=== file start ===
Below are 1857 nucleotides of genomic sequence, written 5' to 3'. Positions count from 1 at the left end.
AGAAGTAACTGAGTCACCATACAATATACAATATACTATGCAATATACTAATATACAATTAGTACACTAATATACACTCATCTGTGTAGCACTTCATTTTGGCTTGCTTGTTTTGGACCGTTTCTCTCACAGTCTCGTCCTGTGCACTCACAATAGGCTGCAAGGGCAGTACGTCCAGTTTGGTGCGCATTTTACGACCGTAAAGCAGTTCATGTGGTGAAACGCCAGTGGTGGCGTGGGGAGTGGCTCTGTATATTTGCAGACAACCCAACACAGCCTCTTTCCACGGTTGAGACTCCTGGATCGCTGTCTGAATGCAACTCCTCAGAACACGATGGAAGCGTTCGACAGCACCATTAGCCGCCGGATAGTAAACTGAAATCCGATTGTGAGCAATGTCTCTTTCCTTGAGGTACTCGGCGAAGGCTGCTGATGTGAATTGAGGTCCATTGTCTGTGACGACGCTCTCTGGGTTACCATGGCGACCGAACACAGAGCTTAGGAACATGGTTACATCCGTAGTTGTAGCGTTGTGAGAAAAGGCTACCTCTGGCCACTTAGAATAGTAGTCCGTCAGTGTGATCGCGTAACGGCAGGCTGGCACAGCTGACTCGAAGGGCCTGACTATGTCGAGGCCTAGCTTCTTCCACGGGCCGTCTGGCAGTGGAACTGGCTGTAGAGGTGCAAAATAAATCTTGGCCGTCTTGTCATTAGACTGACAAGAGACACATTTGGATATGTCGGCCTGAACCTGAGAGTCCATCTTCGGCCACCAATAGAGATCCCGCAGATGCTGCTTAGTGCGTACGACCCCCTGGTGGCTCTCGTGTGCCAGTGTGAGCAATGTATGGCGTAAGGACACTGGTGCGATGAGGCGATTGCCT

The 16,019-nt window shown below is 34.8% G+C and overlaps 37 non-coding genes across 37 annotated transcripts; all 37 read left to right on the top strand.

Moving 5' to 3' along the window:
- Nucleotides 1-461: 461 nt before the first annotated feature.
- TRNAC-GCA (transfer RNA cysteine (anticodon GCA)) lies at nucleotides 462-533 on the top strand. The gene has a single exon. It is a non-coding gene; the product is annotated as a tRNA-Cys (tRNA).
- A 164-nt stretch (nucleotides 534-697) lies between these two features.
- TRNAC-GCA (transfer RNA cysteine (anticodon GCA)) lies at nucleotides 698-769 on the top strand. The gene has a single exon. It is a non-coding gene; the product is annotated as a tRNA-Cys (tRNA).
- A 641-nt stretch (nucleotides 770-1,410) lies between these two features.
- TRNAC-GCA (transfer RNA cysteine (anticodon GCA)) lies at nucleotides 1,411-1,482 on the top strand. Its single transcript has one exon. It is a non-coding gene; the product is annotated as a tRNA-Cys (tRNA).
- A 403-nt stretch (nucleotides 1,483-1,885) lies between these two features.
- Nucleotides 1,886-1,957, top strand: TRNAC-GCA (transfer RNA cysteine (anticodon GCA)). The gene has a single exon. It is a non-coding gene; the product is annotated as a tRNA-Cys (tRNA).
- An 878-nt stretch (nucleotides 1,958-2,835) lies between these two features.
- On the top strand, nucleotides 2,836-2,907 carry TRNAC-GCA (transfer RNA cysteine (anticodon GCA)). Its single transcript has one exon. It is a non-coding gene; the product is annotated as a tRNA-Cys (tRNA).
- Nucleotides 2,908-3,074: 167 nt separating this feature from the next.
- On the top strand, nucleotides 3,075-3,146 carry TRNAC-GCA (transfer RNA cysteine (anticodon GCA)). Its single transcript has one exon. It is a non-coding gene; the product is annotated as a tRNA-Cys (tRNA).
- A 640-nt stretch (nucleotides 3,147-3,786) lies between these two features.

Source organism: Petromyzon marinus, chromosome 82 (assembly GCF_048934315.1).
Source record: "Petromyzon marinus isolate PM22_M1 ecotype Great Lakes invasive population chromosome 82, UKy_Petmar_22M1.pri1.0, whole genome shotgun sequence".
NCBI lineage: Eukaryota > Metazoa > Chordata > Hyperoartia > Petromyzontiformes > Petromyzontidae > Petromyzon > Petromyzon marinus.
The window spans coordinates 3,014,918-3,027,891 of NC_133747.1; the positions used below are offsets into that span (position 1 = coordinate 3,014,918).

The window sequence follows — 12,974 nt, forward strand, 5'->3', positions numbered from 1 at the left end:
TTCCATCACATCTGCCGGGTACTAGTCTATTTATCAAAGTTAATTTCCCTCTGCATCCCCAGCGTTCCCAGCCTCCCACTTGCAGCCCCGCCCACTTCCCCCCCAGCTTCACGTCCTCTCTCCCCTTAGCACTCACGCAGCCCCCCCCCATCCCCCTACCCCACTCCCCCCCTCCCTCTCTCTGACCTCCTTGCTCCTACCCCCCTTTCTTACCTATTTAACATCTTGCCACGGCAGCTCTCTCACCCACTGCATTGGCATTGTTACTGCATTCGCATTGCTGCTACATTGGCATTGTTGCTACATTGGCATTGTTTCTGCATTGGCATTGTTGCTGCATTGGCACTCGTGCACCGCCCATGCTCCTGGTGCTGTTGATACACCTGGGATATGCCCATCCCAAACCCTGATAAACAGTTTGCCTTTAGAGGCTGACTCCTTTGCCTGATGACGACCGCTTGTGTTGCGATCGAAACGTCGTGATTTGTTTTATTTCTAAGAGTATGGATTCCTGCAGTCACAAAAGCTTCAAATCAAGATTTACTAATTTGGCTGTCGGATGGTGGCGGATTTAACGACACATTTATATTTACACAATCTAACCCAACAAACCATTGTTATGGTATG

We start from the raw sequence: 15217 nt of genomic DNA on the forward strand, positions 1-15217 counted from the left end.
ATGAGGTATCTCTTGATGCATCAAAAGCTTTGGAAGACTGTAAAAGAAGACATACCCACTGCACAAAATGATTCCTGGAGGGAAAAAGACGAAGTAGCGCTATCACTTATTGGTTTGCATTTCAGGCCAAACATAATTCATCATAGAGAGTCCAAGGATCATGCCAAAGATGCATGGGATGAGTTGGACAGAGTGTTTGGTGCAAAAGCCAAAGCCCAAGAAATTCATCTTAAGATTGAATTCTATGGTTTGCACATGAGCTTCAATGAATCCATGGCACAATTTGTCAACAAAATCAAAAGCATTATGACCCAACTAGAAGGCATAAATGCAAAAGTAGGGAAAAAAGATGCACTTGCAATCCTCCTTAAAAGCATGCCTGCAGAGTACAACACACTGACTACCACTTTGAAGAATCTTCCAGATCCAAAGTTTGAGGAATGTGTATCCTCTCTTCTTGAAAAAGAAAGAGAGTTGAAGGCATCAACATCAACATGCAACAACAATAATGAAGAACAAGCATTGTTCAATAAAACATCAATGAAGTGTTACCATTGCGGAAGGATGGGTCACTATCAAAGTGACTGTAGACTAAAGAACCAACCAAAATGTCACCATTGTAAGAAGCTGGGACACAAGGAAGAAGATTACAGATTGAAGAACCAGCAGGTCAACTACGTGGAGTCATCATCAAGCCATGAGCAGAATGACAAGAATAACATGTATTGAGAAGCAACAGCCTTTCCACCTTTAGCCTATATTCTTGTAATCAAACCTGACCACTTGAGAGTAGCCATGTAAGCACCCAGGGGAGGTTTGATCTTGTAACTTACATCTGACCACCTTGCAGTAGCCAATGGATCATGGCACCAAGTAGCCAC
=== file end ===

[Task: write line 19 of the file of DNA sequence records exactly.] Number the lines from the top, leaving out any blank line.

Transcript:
Source record: "Petromyzon marinus isolate PM22_M1 ecotype Great Lakes invasive population chromosome 82, UKy_Petmar_22M1.pri1.0, whole genome shotgun sequence".